Viminacium ship found in a coal mine

(ORDO NEWS) — Archaeologists were able to pull the front of a Roman ship out of an open coal mine in eastern Serbia. These excavations began a few weeks ago, but because of the coronavirus, scientists could not continue active work. Now, we can find out new details.

The ship was part of the Viminacium, a huge Roman city with a population of 45,000 people, with a hippodrome, fortifications, temples, an amphitheater, aqueducts, bathhouses and workshops.

Leading archaeologist Miomir Korach said the ship dates from the 3rd century AD, when the Viminacium was the capital of the Roman province of Moesia near the Danube River.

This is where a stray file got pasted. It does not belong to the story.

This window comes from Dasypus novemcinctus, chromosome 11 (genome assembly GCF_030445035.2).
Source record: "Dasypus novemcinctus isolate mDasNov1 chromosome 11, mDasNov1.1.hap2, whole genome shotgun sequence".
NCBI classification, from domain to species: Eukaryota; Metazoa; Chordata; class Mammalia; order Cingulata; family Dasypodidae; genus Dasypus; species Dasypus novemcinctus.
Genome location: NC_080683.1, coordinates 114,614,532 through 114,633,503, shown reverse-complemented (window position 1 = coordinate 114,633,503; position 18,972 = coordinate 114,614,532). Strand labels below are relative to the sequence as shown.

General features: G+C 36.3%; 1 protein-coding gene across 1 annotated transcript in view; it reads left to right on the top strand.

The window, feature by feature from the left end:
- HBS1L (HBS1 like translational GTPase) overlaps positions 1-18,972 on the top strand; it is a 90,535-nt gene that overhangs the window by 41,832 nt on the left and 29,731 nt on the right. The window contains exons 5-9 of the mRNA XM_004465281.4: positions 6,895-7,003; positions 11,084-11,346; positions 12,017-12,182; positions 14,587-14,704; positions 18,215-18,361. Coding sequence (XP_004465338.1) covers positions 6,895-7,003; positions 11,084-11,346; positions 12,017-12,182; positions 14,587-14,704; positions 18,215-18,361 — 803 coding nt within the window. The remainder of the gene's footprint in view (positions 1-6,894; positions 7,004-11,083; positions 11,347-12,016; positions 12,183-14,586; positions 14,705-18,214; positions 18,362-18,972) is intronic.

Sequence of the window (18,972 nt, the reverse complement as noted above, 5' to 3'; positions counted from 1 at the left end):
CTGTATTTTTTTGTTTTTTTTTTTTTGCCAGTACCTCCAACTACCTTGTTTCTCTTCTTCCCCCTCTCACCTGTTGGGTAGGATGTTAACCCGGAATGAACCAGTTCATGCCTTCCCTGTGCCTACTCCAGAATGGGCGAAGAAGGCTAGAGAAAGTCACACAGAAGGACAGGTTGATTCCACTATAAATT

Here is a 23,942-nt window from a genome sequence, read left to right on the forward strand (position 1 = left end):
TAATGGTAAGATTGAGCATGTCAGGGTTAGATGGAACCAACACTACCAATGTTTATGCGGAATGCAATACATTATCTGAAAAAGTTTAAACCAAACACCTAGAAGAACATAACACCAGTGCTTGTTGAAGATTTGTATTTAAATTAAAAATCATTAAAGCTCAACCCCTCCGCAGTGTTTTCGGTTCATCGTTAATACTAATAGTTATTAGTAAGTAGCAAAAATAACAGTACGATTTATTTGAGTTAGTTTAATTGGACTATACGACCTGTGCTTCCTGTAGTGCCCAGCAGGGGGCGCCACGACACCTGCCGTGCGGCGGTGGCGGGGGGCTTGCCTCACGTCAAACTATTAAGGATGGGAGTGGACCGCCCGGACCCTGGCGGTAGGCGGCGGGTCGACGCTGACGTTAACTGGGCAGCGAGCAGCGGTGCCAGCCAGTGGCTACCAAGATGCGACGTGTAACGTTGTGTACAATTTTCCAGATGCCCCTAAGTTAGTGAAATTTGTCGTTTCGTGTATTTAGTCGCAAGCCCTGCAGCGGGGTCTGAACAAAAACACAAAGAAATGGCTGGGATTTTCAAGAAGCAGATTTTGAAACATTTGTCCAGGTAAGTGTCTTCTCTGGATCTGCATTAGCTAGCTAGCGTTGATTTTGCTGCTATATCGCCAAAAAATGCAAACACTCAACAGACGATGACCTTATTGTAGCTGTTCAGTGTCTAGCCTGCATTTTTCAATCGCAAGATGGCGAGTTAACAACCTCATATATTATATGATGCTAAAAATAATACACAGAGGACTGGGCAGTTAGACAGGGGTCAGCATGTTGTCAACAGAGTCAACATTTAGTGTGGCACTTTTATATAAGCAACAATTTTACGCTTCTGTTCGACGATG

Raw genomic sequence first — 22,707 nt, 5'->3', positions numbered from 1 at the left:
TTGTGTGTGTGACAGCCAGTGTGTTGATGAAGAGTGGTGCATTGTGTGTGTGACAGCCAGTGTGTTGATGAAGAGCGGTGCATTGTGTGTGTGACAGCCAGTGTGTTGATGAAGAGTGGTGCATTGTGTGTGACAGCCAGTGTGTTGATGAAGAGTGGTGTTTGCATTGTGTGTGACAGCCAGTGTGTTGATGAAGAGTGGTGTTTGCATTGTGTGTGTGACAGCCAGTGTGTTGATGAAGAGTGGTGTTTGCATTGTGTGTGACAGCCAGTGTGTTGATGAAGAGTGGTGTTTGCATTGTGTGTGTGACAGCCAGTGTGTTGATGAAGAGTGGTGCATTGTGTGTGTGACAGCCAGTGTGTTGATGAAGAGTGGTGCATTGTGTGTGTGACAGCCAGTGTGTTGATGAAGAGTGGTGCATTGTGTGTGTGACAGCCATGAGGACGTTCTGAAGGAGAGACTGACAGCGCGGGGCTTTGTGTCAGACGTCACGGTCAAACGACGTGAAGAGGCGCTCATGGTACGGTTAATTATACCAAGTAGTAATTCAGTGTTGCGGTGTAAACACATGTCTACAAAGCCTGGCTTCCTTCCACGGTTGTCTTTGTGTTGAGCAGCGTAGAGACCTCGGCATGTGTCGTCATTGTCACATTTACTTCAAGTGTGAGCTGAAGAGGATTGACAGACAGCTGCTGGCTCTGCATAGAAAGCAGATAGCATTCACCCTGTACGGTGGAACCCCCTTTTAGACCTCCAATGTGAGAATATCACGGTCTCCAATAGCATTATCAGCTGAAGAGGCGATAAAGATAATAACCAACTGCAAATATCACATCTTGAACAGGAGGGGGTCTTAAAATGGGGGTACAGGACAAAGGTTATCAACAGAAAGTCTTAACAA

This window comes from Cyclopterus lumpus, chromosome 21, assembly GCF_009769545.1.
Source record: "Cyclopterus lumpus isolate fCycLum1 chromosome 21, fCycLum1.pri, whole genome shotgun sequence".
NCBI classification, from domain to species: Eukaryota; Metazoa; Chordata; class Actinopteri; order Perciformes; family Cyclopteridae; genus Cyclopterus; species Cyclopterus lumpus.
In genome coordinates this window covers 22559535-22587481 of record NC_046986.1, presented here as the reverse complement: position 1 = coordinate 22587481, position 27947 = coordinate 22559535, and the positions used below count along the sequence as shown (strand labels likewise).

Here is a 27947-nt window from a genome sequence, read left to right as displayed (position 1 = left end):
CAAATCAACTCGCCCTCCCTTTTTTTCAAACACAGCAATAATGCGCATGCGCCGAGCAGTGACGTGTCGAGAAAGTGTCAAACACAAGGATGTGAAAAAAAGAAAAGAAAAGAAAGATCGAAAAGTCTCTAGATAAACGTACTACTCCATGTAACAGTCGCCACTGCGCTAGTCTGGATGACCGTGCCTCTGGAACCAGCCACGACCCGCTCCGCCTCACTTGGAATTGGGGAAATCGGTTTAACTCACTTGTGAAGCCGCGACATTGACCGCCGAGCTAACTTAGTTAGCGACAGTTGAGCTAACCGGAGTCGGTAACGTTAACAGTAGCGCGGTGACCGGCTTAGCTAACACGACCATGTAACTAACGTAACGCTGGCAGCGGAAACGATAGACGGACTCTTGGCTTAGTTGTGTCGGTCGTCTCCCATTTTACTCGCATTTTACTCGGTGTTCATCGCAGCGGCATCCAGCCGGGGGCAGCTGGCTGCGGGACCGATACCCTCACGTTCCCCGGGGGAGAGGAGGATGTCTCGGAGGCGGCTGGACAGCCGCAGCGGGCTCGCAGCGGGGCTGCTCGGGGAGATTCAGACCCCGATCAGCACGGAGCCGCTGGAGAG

“The Roman [river] fleet was based here to protect this region from the invasions of barbarians,” archaeologists say. “Such finds of Roman ships are really rare, especially in such good condition when you can see how the boat was built.”

Initially, the length of the ship was 19 meters. It had a flat bottom, six pairs of oars and triangular sail gear. The nine-meter front section had thick wooden sides and was discovered together by the destroyed parts of two small boats.

Excavations of the Viminacium have been going on since 1882, but archaeologists estimate that they explored only 4% of the territory, which is 450 hectares.


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